It’s been over 2 months we still have no answers for death of our dear Irfanul Islam. We really need to think about it, does it really make sense of his death? He went to bank as always withdrawing money for DRIK & disappeared in the bright day light. I understand it’s not unusual someone to disappear in day light from place like Bangladesh. But Dear Irfan’s death is not like any other.
    We all know dear Irfan were a man of honor, patience and humility. He took so much pride in being at Drik. It was his life
    Above of all Irfan had no enemy. He left us with his everlasting smile & amiable personality. He sacrificed his family and personal time to protect everything at Drik. What a high price to pay for loyalty and commitment?
    His super humility & dedication no words & no money can buy or compensate.
    It’s really upsetting to know how within 2-3 hours his life was taken away.
    I have been thinking about his death for some time. Today it stirred me by remembering Fathers Day that was celebrated by all through out the nation. I wish I had a comforting word for Umam but couldn’t find any. Instead my thoughts turned toward Irfan’s death thinking how it really happened.
    I have a feeling his death was planned & he wasn’t killed for this little amount of money. There is something bigger than the money. Those who disappeared Irfan from in front of the bank definitely were well prepared to take Irfan’s life. I have a feeling the killers killed him right after they took Irfan inside the micro. Their job was nothing but kill him and they were compensated with the 3 hundred thousand taka Irfan withdrew from the bank.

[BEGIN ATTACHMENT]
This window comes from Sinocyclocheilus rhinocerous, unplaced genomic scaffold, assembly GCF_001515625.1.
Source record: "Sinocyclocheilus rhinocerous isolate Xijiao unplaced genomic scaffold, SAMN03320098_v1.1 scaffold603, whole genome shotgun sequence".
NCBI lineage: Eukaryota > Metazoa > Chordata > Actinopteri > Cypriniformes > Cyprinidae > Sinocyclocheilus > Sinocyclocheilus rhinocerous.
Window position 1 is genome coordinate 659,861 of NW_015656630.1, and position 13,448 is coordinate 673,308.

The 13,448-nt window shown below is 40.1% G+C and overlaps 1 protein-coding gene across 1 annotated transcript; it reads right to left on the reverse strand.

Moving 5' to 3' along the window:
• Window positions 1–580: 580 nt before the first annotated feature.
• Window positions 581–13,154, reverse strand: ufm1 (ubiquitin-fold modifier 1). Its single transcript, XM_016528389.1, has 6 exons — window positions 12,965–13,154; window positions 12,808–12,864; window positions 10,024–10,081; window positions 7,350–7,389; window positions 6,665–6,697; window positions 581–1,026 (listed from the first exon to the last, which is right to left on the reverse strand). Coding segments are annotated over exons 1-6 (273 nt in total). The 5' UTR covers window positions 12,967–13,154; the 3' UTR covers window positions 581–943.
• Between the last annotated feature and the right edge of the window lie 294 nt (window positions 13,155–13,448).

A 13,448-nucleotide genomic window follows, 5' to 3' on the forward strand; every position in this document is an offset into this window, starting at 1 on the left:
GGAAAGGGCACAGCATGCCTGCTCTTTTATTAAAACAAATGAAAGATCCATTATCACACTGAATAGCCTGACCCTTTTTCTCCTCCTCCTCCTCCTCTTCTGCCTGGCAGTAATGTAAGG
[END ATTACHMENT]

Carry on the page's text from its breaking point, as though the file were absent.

Only DRIK employees knew Irfan went to withdraw money from the bank.
    Is there something that Irfan knew inside the DRIK that is supposed to be hidden?
    DRIK was Irfan’s first home rather second. Irfan would do anything to protect DRIK. Maybe he heard or saw something that happened within DRIK in the Account department as he worked in the department. Was his life was taken for that?
    I think someone in DRIK made it all happen, but God knows who.
    When Irfan disappeared from in front of the bank I sent messages on that day & the following days to DRIK. I received reply from DRIK of my first message & rest of my messages were deleted from DRIK site & I was blocked by DRIK. It was really sad.
    I was really upset of what had happened but I stayed patient. On April 4th I have learned why DRIK deleted my messages & they have done it in the past with others as well.
    I think one should investigate inside DRIK to find out how did this all happen. From whom the outsiders knew Irfan was going to withdraw money? Who is giving out personal information of DRIK?
    It’s been a while, I was hoping something will come out, killers will be brought to justice & those who let it happen.
    Dear Umam is fatherless. It’s really sad to know how Umam & his mother passing their days. May Allah protect them & guides all of us to do our responsibility. If we really have sincere love for Irfan we can bring the killers to justice.
    Take care.
    All the best!